QUEEN v. STATE

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QUEEN v. STATE
1972 OK CR 110
497 P.2d 441
Case Number: A-16669
Decided: 04/19/1972
Oklahoma Court of Criminal Appeals

Appeal from the District Court of Oklahoma County; Jack C. Thorne, Judge.

Ronnie Joe Queen was convicted for the offense of Assault and Battery; he was sentenced to a term of thirty (30) days imprisonment in the County Jail and a fine of Seventy-five Dollars ($75.00), and he appeals. Judgment and sentence reversed and remanded.

Washington & Hatfield, Oklahoma City, for plaintiff in error.

Larry Derryberry, Atty. Gen., Nathan J. Gigger, Ass't Atty. Gen., for defendant in error.

BUSSEY, Presiding Judge:

¶1 Ronnie Joe Queen, hereinafter referred to as defendant, was charged, tried and convicted in the District Court of Oklahoma County, Oklahoma, for the offense of Assault and Battery; his punishment was fixed at thirty (30) days imprisonment in the County Jail and a fine of Seventy-five Dollars ($75.00), and from said judgment and sentence, a timely appeal has been perfected to this Court.

¶2 Defendant asserts numerous errors, only one of which we deem necessary to be discussed in this opinion. This case must be reversed because of the improper communications between the trial court and the jury. The jury sent the following note to the trial court in chambers: "Do we assess the penalty?" signed Flora P. Foster. The trial judge, after showing the same to the defense counsel and prosecuting attorney, wrote in response, "Use the blank verdict form that you feel best." signed Judge Thorne. Shortly thereafter the bailiff brought another note into chambers which read, "If we set the imprisonment will the judges set the fine?" The trial judge again showed the note to the second note, the following, "I would much prefer that both be set by the jury." signed Judge Thorne. We have previously held that the language employed by the Legislature in 22 O.S. § 857 [22-857] and § 894 is not permissive but mandatory. In Ladd v. State, 89 Okl.Cr. 294, 207 P.2d 350, we stated in the sixth syllabus:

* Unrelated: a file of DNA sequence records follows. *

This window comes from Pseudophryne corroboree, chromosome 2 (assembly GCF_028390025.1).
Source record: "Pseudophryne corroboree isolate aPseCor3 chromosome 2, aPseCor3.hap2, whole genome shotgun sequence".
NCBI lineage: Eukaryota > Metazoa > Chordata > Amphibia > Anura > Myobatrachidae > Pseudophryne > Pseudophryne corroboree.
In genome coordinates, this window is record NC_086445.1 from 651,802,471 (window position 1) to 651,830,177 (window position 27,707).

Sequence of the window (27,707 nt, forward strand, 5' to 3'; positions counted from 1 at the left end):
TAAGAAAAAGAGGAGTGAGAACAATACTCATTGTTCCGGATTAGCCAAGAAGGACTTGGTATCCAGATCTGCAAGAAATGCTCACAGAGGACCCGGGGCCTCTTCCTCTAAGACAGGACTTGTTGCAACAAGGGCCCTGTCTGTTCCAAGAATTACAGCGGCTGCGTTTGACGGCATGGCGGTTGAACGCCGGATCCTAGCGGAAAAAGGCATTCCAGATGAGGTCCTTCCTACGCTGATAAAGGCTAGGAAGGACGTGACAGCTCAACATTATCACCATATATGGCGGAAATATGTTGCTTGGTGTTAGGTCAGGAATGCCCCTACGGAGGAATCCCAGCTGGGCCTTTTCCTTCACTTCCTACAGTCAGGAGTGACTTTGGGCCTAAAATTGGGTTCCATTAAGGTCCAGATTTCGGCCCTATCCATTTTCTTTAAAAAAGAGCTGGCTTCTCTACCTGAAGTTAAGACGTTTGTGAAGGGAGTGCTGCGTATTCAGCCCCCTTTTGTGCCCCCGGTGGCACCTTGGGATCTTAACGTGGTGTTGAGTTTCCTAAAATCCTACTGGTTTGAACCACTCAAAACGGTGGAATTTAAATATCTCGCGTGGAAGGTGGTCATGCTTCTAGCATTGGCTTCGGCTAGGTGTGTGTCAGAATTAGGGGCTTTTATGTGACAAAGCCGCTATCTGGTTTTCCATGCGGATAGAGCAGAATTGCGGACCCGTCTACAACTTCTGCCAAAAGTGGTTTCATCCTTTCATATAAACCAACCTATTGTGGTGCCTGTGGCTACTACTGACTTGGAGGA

"Where the trial judge communicates with the jury, outside of the court room, in the absence of defendant or his counsel, such conduct is presumed to be prejudicial to the defendant, and the burden is upon the state to show that the defendant was not prejudiced by reason of such misconduct."

In the instant case, not only did the State not meet the burden to show that the defendant was not prejudiced by reason of such misconduct, but objected to defendant's request for a continuance to obtain service of his subpoena on the jurors, the defendant having twice unsuccessfully attempted to obtain the service of subpoenas on the six jurors.

¶3 The judgment and sentence is reversed and remanded.

BRETT and SIMMS, JJ., concur.